China says it 'drove' away U.S. destroyer that sailed near disputed isles
Reuters · by Reuters
  • Summary
  • U.S. Navy: USS Benfold sailed near Paracel Islands
  • China military says monitored and "drove away" ship
  • U.S. aircraft carrier group also in South China Sea
  • China claims most the South China Sea as its own
BEIJING, July 13 (Reuters) - A U.S. destroyer sailed near the disputed Paracel Islands in the South China Sea on Wednesday, drawing an angry reaction from Beijing, which said its military had "driven away" the ship after it illegally entered territorial waters.
The United States regularly carries out what it calls Freedom of Navigation Operations in the South China Sea challenging what it says are restrictions on innocent passage imposed by China and other claimants.
Monday marked the sixth anniversary of a ruling by an international tribunal that invalidated China's sweeping claims to the South China Sea, a conduit for about $3 trillion worth of ship-borne trade each year.
China has never accepted the ruling.
The U.S. Navy said the destroyer USS Benfold "asserted navigational rights and freedoms in the South China Sea near the Paracel Islands, consistent with international law".
China says it does not impede freedom of navigation or overflight, accusing the United States of deliberately provoking tensions.
The People's Liberation Army's Southern Theatre Command said the U.S. ship's actions seriously violated China's sovereignty and security by illegally entering China's territorial waters around the Paracels, which are also claimed by Vietnam and Taiwan.
"The PLA's Southern Theatre Command organised sea and air forces to follow, monitor, warn and drive away" the ship, it added, showing pictures of the Benfold taken from the deck of the Chinese frigate the Xianning.
"The facts once again show that the United States is nothing short of a 'security risk maker in the South China Sea' and a 'destroyer of regional peace and stability.'"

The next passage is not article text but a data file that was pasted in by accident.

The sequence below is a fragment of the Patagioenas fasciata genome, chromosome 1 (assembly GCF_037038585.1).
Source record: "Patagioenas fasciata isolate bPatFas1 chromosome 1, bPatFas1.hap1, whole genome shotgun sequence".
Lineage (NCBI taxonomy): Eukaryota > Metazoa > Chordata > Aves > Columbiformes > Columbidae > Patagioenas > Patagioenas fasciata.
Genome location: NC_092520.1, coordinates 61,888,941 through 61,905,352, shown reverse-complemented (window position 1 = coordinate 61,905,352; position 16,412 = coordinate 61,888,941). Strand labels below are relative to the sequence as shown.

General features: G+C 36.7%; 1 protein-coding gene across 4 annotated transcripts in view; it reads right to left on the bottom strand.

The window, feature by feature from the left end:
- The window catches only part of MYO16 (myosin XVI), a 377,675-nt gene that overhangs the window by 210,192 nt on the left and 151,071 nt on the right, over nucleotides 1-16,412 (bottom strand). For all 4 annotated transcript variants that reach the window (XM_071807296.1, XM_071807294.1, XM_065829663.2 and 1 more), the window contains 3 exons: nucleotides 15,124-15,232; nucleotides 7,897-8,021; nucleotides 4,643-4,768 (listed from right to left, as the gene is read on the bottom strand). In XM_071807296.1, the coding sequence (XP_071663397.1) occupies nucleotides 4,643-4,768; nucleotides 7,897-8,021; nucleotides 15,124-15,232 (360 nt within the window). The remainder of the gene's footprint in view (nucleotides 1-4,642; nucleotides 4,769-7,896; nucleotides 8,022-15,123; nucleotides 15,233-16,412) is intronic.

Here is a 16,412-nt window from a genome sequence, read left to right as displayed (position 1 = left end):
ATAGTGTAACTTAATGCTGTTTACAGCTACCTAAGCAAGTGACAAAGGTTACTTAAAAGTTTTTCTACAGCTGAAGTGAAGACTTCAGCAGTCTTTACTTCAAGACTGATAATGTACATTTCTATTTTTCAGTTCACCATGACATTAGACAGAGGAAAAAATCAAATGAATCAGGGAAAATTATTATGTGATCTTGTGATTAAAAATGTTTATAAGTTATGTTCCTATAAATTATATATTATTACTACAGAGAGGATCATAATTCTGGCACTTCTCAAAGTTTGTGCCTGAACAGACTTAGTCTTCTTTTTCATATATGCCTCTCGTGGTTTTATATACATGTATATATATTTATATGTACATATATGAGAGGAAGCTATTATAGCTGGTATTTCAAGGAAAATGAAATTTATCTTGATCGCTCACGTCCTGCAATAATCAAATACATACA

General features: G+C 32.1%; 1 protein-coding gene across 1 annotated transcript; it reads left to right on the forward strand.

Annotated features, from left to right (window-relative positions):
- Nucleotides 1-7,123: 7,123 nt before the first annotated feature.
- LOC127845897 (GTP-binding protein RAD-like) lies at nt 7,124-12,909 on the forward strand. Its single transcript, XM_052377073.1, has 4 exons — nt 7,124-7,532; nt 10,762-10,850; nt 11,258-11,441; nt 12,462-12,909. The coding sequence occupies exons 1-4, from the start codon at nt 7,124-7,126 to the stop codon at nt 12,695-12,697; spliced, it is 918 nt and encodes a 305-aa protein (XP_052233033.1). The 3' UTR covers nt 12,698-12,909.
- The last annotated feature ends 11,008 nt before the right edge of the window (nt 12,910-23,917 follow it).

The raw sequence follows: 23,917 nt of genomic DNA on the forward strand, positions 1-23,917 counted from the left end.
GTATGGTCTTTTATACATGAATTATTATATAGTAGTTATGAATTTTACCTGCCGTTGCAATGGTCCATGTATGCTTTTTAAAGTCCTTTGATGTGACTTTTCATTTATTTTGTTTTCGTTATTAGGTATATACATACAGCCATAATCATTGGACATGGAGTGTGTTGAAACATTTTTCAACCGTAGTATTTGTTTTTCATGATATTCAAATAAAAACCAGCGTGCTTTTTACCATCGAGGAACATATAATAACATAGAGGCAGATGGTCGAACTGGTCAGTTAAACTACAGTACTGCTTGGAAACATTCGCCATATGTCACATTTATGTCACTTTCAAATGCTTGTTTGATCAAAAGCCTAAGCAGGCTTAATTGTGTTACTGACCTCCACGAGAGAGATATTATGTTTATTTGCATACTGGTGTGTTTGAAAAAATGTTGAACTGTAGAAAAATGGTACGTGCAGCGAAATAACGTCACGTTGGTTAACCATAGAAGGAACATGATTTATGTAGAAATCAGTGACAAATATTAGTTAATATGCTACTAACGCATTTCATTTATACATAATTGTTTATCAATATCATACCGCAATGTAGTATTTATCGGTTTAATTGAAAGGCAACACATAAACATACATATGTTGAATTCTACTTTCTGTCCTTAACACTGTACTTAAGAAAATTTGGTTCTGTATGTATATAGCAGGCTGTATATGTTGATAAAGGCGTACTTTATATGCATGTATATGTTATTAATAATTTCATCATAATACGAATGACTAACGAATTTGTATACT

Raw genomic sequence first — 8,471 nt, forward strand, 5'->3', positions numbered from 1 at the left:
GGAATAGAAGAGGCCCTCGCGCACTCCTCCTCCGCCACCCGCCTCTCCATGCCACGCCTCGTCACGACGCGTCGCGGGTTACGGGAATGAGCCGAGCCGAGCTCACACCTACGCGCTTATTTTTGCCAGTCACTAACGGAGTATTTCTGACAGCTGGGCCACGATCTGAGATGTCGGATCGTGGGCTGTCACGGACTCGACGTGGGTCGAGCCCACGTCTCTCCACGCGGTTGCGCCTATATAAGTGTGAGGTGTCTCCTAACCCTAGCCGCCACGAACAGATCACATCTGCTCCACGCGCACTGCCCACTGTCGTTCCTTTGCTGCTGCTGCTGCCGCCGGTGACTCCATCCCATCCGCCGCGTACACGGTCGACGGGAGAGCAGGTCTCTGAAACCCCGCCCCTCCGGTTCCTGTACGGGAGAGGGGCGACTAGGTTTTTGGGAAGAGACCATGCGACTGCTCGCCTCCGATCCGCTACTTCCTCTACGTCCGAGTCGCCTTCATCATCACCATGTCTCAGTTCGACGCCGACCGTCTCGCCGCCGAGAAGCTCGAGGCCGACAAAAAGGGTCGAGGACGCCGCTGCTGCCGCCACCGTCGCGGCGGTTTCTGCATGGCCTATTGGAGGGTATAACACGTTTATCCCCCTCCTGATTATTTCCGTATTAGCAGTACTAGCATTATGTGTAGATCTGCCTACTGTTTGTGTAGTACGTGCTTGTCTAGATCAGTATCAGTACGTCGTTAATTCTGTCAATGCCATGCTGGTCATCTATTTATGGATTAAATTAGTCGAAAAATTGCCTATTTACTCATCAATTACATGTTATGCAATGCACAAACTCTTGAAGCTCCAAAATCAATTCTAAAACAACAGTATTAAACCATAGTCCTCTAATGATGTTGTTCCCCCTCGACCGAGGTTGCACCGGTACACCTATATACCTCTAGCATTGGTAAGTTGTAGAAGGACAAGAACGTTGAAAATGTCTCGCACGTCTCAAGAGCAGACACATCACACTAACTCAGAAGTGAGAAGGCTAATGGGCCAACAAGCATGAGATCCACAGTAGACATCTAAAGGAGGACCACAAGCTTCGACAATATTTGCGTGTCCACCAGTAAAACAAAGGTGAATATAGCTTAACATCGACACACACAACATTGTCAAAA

The U.S. Navy said the Chinese statement on the mission was "false" and the latest in a long string of Chinese actions to "misrepresent lawful U.S. maritime operations and assert its excessive and illegitimate maritime claims at the expense of its Southeastern Asian neighbours in the South China Sea".
The United States is defending every country's right to fly, sail, and operate wherever international law allows, and nothing China "says otherwise will deter us", it added.
China seized control of the Paracel Islands from the then-South Vietnamese government in 1974.
In a separate statement later on Wednesday, the U.S. Navy said the Ronald Reagan Carrier Strike Group was also operating in the South China Sea, describing such carrier operations there as "routine".
The carrier group is conducting maritime security operations, which include flight operations, maritime strike exercises, and coordinated tactical training between surface and air units, it added.
Monday marked the sixth anniversary of a ruling by an international tribunal that invalidated China's sweeping claims to the South China Sea, a conduit for about $3 trillion worth of ship-borne trade each year.
China has never accepted the ruling.
China claims almost the entire South China Sea. Vietnam, the Philippines, Malaysia, Taiwan and Brunei all have competing and often overlapping claims.